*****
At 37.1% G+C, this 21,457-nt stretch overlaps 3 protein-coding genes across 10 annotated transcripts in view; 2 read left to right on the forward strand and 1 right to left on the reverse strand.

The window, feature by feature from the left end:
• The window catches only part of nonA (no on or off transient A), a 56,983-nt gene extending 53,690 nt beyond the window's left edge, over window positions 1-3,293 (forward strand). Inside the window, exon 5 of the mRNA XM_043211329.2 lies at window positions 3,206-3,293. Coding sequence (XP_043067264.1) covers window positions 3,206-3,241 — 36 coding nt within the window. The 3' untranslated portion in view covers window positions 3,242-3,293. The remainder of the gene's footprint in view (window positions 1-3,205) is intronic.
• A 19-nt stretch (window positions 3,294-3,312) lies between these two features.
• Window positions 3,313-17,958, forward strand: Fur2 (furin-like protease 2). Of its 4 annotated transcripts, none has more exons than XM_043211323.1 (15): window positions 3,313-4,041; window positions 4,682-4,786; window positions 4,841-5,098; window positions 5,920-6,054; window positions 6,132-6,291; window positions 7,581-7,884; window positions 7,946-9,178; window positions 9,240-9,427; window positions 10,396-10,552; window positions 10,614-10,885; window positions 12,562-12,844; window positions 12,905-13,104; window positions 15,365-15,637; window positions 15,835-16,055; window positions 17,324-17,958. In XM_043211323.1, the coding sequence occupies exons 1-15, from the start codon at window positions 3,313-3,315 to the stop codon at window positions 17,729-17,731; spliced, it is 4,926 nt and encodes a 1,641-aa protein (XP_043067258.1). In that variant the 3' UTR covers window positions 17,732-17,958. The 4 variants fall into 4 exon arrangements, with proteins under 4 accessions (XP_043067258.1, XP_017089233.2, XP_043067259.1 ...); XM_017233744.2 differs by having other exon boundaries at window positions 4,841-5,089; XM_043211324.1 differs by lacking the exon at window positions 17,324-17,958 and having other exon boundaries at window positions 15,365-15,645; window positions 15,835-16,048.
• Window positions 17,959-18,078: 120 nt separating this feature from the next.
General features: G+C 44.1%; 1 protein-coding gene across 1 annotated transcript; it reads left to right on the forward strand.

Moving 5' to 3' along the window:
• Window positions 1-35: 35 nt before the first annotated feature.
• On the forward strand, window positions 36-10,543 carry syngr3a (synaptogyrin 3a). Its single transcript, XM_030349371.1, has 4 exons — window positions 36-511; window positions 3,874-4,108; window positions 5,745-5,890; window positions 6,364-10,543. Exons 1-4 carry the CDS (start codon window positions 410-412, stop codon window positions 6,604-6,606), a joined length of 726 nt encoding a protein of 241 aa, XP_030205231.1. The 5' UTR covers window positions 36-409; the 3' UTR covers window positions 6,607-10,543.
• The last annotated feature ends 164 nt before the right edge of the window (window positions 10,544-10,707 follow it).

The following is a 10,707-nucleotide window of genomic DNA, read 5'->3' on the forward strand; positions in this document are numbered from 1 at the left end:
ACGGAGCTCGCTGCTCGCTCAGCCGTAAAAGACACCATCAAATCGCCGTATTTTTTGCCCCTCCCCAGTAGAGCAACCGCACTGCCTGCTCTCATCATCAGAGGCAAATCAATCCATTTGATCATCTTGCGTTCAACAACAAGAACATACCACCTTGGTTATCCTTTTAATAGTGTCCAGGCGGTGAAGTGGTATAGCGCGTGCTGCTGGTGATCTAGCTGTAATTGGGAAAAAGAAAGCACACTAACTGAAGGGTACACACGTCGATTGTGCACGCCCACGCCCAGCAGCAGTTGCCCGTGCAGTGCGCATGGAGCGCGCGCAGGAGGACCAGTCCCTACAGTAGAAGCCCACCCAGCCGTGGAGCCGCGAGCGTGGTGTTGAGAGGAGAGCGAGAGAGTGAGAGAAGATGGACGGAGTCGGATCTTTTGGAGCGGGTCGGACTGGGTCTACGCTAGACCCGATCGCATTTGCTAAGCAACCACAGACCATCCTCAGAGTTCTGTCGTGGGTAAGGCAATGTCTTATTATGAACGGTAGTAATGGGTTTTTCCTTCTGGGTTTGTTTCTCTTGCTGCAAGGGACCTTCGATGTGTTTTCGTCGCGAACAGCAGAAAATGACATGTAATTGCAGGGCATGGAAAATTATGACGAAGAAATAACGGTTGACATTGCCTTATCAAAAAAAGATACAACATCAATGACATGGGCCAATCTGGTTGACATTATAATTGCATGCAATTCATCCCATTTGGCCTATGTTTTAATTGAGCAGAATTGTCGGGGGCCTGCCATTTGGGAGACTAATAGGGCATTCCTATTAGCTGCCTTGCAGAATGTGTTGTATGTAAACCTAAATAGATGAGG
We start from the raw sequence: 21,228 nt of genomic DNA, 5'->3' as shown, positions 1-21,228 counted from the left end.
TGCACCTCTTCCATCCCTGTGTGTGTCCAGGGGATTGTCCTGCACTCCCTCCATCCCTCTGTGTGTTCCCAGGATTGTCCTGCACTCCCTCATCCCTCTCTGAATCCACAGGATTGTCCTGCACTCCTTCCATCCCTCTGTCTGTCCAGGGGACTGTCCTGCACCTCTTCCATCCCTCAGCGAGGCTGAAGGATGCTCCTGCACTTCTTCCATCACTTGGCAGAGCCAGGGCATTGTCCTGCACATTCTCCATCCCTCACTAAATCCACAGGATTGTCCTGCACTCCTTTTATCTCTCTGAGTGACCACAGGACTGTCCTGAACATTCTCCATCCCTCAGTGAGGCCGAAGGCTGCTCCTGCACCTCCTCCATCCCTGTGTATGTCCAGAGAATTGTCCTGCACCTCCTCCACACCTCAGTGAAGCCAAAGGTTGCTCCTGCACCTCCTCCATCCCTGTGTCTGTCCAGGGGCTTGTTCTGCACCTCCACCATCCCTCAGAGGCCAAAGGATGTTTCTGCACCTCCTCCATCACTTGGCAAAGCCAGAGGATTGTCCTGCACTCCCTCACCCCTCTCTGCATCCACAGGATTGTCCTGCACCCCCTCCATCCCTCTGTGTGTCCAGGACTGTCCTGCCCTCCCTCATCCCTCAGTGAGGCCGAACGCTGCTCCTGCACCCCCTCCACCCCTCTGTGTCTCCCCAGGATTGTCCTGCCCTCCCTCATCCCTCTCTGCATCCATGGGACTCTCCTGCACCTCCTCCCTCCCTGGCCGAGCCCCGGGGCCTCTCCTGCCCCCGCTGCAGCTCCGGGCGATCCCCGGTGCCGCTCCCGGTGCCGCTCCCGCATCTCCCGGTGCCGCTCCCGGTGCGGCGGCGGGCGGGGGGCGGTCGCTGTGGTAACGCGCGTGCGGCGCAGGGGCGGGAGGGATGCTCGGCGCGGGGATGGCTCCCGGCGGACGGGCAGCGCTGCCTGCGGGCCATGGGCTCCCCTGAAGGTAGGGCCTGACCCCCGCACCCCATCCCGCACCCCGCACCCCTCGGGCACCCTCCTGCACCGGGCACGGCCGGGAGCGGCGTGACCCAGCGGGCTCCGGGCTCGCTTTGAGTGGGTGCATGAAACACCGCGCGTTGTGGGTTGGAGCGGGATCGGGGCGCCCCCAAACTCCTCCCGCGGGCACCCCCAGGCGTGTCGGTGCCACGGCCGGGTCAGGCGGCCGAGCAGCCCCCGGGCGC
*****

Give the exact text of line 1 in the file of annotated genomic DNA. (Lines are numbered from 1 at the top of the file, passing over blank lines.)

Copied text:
At 37.1% G+C, this 21,457-nt stretch overlaps 3 protein-coding genes across 10 annotated transcripts in view; 2 read left to right on the forward strand and 1 right to left on the reverse strand.